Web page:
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CIC to clean its own house




India’s RTI Act is supposed to be a way for all citizens to get information about records in the Government; it has been moderately successful, sometimes leading to great results, just by filing a simple form. However, it is dependent on Government departments maintaining records in a way that they can simply get access to such information when requested, and being in the spirit of RTI in providing such information. Towards this end, the CIC (Chief information Commissioner) has always pushed Government Departments to take further steps in this regard, including taking the action of penalizing the concerned officials when they are seen to be not acting on RTI requests.
However, as of now it seems that the emperor has no clothes. It seems a basic assumption that the RTI would be having a record of how many cases are currently open, how many have been closed successfully, and so on. Such records are fairly easy to do in the current age of computing, and are necessary if the performance of RTI Act needs to be evaluated. However, the CIC admitted that such records are not being maintained:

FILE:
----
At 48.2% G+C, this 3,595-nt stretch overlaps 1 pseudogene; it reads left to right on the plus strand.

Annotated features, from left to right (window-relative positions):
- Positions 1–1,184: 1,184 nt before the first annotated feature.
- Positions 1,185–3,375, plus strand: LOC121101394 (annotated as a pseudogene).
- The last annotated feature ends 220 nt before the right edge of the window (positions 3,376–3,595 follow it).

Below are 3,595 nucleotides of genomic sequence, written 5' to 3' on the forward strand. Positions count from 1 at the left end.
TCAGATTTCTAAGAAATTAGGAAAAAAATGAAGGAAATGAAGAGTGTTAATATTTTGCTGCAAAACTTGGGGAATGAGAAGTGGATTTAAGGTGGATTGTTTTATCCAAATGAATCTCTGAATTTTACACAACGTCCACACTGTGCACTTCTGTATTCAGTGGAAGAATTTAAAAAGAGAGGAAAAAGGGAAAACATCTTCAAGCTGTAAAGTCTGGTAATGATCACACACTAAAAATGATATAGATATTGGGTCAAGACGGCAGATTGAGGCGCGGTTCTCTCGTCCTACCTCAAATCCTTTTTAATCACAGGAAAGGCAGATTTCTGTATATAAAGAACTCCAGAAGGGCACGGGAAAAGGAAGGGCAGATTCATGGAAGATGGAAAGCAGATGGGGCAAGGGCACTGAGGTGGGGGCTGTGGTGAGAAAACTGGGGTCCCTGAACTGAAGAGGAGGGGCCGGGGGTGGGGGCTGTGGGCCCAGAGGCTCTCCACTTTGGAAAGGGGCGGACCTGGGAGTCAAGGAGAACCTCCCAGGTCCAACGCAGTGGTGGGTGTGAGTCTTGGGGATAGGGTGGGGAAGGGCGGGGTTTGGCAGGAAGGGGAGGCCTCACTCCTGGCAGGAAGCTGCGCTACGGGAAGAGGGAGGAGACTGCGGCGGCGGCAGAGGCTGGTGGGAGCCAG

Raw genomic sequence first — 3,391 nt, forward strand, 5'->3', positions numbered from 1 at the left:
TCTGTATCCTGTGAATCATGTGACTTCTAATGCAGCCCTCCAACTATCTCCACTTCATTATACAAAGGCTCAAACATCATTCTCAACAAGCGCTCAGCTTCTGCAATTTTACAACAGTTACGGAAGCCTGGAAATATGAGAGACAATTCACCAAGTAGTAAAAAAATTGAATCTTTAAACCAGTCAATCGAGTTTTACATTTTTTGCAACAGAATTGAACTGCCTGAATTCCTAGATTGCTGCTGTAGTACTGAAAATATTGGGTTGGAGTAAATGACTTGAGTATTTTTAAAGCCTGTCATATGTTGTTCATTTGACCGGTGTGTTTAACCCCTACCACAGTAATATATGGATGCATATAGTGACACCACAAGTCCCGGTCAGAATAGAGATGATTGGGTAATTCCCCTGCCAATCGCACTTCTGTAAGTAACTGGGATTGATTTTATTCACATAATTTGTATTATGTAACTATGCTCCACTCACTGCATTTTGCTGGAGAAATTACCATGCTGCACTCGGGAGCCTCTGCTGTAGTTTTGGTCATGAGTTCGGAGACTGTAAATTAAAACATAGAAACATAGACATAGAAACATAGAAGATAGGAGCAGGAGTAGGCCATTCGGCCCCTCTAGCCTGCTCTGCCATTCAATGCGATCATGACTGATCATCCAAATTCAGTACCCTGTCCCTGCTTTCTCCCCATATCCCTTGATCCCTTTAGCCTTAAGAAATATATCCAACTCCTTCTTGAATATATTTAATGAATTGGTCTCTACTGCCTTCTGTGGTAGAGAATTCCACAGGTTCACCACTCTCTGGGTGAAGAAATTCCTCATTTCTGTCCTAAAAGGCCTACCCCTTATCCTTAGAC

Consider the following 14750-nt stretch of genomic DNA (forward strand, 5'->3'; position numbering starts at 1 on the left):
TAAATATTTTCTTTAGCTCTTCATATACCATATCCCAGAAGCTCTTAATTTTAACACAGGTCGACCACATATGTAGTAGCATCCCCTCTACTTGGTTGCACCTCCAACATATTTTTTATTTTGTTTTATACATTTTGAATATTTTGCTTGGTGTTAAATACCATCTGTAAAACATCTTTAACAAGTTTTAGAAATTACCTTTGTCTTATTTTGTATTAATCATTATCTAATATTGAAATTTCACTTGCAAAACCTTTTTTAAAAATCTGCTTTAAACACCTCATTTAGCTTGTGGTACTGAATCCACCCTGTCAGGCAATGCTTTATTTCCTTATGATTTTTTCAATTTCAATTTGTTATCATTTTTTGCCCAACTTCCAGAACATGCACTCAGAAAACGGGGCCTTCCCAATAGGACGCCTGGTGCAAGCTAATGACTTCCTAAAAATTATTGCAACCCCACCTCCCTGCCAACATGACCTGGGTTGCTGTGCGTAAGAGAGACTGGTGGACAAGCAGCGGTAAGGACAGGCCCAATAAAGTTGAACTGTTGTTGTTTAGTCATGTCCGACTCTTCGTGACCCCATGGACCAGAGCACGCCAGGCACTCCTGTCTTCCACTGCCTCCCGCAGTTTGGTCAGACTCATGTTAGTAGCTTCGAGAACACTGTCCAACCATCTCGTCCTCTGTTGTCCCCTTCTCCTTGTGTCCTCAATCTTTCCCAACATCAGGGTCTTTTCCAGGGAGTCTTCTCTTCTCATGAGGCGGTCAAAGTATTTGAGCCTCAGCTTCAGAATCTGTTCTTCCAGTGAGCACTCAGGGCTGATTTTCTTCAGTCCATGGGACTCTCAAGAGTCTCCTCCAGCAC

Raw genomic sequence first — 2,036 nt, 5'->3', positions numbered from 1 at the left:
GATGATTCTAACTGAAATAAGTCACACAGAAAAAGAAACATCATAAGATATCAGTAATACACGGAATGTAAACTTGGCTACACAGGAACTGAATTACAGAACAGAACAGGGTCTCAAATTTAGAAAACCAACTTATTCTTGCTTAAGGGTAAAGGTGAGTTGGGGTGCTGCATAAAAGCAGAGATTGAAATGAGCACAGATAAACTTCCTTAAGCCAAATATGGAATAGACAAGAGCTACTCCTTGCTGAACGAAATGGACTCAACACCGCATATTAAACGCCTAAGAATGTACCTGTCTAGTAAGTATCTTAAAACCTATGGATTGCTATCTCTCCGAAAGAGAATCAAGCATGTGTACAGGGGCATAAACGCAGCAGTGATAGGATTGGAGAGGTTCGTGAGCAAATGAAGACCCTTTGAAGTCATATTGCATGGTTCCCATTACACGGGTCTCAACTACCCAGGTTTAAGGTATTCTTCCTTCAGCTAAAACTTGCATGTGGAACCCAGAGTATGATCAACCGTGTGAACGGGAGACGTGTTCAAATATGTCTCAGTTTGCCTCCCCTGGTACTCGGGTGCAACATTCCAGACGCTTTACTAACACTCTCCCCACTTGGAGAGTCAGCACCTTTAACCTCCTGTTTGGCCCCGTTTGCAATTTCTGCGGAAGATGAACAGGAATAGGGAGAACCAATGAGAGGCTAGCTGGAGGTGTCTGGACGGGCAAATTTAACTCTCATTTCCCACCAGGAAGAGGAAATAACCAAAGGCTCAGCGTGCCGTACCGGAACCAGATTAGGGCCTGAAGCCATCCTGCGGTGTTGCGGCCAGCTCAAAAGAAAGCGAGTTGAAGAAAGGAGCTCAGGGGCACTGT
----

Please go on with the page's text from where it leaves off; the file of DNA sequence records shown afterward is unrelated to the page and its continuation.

The Central Information Commission has been caught on the wrong foot after an RTI activist exposed how the commission — known for ticking off public authorities which fail to maintain records, leading to lack of transparency — is itself unable to furnish to the public information as basic as the number and status of cases and appeals pending with it. The reason: it maintains no such record.
“The CIC’s registry will take immediate steps to computerize and maintain a record of appeals/complaints admitted, date of hearing of each appeal, decision in each case with the state of announcement,” the chief information commissioner decreed while deciding an RTI plea filed by Shruti Singh Chauhan.

It is good that the CIC has ordered keeping of such records. Like the RTI activist in this case, there are many others who will start to mine these records and find out how many Government departments are responsive, and how many are not. And using the media to apply pressure on unresponsive departments would be the next step. The RTI Act is a great first step in opening of information access, and it needs to be exploited to the maximum.




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